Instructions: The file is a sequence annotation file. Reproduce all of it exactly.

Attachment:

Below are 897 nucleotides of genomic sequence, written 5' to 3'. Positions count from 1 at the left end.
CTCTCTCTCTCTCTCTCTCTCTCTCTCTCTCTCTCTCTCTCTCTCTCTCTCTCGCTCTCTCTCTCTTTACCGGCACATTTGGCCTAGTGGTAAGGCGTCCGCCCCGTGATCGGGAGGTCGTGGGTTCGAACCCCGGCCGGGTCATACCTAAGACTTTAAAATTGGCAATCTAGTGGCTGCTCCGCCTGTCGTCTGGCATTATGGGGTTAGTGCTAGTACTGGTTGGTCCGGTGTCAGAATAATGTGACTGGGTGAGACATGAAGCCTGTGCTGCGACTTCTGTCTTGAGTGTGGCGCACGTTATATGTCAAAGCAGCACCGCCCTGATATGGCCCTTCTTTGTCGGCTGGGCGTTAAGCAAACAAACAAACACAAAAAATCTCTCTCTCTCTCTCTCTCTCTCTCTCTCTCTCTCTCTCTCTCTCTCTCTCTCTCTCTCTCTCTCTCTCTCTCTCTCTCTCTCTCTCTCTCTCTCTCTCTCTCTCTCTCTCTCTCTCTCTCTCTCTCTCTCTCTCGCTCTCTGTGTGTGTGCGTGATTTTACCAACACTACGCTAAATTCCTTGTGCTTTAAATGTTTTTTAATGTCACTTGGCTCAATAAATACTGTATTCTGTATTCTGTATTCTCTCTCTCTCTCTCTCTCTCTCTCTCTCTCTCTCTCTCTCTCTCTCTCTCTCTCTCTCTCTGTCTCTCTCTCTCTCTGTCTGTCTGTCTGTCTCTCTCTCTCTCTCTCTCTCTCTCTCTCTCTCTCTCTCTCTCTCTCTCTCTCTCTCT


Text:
Below are 897 nucleotides of genomic sequence, written 5' to 3'. Positions count from 1 at the left end.
CTCTCTCTCTCTCTCTCTCTCTCTCTCTCTCTCTCTCTCTCTCTCTCTCTCTCGCTCTCTCTCTCTTTACCGGCACATTTGGCCTAGTGGTAAGGCGTCCGCCCCGTGATCGGGAGGTCGTGGGTTCGAACCCCGGCCGGGTCATACCTAAGACTTTAAAATTGGCAATCTAGTGGCTGCTCCGCCTGTCGTCTGGCATTATGGGGTTAGTGCTAGTACTGGTTGGTCCGGTGTCAGAATAATGTGACTGGGTGAGACATGAAGCCTGTGCTGCGACTTCTGTCTTGAGTGTGGCGCACGTTATATGTCAAAGCAGCACCGCCCTGATATGGCCCTTCTTTGTCGGCTGGGCGTTAAGCAAACAAACAAACACAAAAAATCTCTCTCTCTCTCTCTCTCTCTCTCTCTCTCTCTCTCTCTCTCTCTCTCTCTCTCTCTCTCTCTCTCTCTCTCTCTCTCTCTCTCTCTCTCTCTCTCTCTCTCTCTCTCTCTCTCTCTCTCTCTCTCTCTCTCTCGCTCTCTGTGTGTGTGCGTGATTTTACCAACACTACGCTAAATTCCTTGTGCTTTAAATGTTTTTTAATGTCACTTGGCTCAATAAATACTGTATTCTGTATTCTGTATTCTCTCTCTCTCTCTCTCTCTCTCTCTCTCTCTCTCTCTCTCTCTCTCTCTCTCTCTCTCTCTGTCTCTCTCTCTCTCTGTCTGTCTGTCTGTCTCTCTCTCTCTCTCTCTCTCTCTCTCTCTCTCTCTCTCTCTCTCTCTCTCTCTCTCT